A scenario where this is useful is if you've started a project that compiles some binaries in a subfolder. You might have started this project with haste to start working on it's features. But during that time you've compiled it a few times and probably did the ol git add . && git commit -m "Initial commit". Now you want to go back and remove those binary files from git index. There are many different ways to do this but here's what I normally do.
First, create your .gitignore file however you choose. Here's an example using bash.
Now let's update the git index. The first thing we do is unstage and remove paths only from the index. Files, modified or not, will be left alone.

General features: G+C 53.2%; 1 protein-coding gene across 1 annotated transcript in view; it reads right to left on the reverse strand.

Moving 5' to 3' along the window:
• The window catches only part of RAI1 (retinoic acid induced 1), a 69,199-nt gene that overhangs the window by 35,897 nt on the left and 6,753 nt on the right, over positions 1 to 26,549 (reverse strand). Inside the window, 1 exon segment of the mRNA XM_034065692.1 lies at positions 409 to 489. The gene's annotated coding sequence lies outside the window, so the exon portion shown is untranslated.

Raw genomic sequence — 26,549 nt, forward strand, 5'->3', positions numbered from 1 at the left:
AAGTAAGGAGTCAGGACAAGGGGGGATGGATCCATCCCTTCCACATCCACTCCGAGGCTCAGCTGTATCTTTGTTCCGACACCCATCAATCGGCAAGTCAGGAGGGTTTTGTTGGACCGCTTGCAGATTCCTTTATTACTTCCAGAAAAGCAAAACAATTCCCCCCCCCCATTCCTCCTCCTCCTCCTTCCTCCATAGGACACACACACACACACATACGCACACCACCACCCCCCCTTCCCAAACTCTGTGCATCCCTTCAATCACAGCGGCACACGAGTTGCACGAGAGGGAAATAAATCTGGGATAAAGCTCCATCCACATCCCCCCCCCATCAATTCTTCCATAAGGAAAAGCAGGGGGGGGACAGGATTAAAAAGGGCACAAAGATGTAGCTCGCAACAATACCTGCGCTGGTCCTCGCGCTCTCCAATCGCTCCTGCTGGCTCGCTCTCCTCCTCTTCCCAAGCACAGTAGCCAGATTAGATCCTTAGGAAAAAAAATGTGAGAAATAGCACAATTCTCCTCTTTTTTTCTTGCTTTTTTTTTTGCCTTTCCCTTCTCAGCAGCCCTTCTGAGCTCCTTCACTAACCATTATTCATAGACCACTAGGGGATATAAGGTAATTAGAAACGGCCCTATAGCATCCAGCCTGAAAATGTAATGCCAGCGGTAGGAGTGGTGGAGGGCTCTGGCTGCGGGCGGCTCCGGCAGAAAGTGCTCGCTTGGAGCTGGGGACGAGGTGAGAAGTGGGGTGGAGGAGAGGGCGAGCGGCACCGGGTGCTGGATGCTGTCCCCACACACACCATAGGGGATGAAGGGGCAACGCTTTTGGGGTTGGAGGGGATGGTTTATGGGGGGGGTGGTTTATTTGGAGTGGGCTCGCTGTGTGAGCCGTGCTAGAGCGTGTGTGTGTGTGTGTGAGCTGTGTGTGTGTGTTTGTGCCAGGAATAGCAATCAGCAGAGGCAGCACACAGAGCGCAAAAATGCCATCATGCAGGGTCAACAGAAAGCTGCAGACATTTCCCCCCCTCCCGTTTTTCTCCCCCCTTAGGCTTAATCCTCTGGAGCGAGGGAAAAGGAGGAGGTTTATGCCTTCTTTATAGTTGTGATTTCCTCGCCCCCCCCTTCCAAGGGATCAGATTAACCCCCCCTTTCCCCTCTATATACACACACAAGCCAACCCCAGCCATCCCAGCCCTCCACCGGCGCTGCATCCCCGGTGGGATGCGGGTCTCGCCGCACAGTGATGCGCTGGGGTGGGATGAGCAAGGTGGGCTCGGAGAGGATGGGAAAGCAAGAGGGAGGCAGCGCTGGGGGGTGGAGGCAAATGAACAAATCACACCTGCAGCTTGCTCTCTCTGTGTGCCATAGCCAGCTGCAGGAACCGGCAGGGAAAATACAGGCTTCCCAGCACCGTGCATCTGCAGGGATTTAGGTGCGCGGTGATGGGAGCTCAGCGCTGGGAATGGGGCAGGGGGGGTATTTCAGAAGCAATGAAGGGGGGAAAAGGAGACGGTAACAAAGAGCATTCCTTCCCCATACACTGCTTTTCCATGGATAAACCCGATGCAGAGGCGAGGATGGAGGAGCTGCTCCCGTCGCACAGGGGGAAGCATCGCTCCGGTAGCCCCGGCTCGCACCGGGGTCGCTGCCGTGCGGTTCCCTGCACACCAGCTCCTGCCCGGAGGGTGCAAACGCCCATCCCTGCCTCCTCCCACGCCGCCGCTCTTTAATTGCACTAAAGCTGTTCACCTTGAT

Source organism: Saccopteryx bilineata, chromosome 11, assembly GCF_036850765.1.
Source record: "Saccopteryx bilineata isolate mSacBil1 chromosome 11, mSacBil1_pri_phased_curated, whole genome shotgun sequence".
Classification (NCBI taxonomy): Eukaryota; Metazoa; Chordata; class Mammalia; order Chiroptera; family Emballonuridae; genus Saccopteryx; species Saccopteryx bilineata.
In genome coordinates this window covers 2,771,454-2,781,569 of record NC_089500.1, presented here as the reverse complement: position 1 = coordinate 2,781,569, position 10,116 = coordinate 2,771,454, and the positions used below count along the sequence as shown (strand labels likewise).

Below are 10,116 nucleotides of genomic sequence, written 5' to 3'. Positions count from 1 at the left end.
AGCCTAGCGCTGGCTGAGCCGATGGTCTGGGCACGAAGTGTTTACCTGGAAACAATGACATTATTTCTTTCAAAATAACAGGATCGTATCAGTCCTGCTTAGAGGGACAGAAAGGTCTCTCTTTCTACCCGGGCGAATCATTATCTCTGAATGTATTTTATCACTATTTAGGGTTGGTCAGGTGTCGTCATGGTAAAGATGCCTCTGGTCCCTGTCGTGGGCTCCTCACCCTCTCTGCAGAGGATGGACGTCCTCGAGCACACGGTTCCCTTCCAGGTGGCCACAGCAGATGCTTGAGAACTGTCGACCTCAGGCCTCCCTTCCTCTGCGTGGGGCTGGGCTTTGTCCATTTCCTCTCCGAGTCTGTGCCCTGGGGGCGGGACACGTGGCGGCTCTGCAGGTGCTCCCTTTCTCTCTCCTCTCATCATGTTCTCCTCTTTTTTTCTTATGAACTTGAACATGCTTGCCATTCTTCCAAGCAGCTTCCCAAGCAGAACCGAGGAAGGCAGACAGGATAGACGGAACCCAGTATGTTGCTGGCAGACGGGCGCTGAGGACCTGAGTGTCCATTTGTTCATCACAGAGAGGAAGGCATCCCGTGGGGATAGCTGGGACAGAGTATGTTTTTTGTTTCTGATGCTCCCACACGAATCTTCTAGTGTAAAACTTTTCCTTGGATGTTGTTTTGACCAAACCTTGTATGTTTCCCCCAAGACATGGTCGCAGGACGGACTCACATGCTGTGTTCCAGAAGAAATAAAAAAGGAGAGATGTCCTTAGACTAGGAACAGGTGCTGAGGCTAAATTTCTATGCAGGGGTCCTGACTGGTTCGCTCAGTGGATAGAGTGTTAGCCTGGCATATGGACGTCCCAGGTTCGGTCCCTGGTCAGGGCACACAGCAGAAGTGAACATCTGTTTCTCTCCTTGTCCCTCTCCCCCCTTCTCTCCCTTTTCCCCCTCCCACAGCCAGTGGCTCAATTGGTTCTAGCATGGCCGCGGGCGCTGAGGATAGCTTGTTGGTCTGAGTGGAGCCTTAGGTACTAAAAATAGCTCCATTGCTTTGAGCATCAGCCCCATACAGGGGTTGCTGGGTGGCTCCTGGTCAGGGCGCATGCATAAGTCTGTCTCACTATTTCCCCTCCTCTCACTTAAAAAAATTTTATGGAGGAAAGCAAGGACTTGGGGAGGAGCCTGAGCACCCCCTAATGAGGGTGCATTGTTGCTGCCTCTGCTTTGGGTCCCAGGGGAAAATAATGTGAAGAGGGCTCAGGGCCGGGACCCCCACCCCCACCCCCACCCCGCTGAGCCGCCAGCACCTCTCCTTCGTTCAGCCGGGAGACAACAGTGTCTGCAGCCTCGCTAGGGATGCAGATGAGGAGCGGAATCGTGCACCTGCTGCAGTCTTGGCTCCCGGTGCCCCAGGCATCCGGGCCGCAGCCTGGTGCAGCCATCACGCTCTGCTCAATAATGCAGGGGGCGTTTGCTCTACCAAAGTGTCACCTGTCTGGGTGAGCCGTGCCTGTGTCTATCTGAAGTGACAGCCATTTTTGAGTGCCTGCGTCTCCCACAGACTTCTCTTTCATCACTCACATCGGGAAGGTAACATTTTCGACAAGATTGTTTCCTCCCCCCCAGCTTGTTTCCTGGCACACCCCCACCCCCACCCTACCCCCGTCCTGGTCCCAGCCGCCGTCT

Then add everything back and commit the changes. Here's the entirety of the process.
If you're using a GUI client for git like the one from Github or GitKraken, there may be a way to do this from the UI. Regardless of your preference, I encourage you to learn what these commands do and why. Taking the time to learn how git works has helped me speed up my development time and recover work that I previously thought was lost!
Authored by Anthony Fox on 2020-05-02